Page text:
It is possible to elect out of this automatic rollover and to have the property deemed to be disposed of at FMV at death. This may be beneficial if there were substantial capital losses in the estate that would otherwise go unutilized if not applied to these deemed capital gains.
The other major benefit of a qualifying spousal trust is that the "21-year rule," which states that the property of a trust is deemed to be disposed of on each 21st anniversary of the trust, will not apply. Instead, the deemed realization of capital gains will occur on the death of the spouse or CLP.
Tainted spousal trusts
A tainted spousal trust is similar to a qualifying spousal trust, with the primary difference being that the trustees have the ability to pay either income and/or capital not only to the surviving spouse or CLP but also to other beneficiaries, such as the children or grandchildren, while the spouse or CLP is still alive. From a tax point of view, the disadvantage of a tainted spousal trust is that any assets transferred to such a trust are transferred at FMV, resulting in a potential capital gains tax liability to the estate upon the transfer of assets to the tainted spousal trust. With proper planning, however, it still may be beneficial to establish a tainted spousal trust by selecting assets without accrued gains – such as cash and cash equivalents – to be transferred to the tainted spousal trust, leaving other appreciated assets to the qualifying spousal trust on a rollover basis.
Choosing a testamentary trust year-end
Miles Rich passed away on July 12, 2002, and established a testamentary trust in his will. The trustee chose a January 31st year-end for the trust and thus the trust filed its first tax return for the period from July 13, 2002, to January 31, 2003. Any income earned in the trust from July 13, 2002, to January 31, 2003, and payable to the beneficiaries of the trust, would be taxable to the beneficiaries in their 2003 tax return, which is due April 30, 2004. Thus a substantial tax deferral was possible by selecting an early year-end for the testamentary trust.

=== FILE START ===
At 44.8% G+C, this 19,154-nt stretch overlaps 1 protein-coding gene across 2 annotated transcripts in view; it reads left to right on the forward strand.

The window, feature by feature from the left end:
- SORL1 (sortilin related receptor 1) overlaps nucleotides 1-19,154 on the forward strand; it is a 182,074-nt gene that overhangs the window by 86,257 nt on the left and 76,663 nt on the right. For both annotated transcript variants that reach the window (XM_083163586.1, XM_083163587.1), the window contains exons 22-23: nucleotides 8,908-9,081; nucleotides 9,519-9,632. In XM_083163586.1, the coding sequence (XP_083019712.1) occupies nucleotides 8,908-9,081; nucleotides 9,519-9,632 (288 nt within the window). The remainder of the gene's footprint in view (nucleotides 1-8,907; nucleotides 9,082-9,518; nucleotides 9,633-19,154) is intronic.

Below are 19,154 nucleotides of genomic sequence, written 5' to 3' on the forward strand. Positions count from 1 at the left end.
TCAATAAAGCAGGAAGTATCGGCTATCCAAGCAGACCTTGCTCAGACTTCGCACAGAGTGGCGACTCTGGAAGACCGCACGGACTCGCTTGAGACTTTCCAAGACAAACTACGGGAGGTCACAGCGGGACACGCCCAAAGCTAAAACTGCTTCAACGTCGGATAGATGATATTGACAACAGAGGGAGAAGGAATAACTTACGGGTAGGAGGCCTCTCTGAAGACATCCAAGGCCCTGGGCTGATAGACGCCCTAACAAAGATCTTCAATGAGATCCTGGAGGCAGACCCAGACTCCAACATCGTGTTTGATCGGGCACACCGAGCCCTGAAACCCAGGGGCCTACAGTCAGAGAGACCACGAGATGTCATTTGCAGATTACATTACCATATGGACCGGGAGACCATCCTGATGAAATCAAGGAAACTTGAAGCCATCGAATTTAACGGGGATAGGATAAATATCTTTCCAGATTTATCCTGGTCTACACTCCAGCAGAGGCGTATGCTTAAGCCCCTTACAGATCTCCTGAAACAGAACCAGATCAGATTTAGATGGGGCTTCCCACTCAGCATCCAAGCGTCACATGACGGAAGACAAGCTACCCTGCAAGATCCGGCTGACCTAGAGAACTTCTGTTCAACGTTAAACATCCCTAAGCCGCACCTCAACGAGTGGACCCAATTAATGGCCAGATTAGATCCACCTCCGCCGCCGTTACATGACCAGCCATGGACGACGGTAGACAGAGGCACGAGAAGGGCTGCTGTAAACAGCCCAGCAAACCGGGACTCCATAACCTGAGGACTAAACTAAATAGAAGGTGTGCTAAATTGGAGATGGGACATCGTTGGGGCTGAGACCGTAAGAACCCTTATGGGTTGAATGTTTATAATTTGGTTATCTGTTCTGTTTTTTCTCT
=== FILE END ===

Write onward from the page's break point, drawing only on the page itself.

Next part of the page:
Taxation of testamentary trusts
Unlike intervivos trusts, which must have a calendar tax year (i.e., a December 31st year-end), testamentary trusts can choose their year-end. Since the tax year cannot exceed 12 months, a trustee of a testamentary trust has the ability to choose any year-end he or she chooses up to the first anniversary of the deceasedÕs death. This creates a tax-planning opportunity for the trustee of a testamentary trust in that he or she can provide for an ongoing one-year deferral by selecting an early tax year-end (see sidebar).
Tax savings with post-mortem income splitting
Jack and Jill are husband and wife. Currently, Jack’s will provides that if he should predecease Jill, all of his assets will be transferred immediately upon his death to Jill. Jill, who is already in the top tax bracket as a result of substantial other income and RRIF withdrawals, would pay tax on any additional income earned from Jack’s portfolio at the highest marginal rate.
To avoid this and to achieve post-mortem income splitting, Jack executes a new will wherein Jack’s assets are transferred upon his death directly to a testamentary trust for the benefit of Jill. Since the testamentary trust is considered to be a separate individual, it does not pay tax at the highest rate (as an intervivos trust would) but will pay tax at the various graduated rates.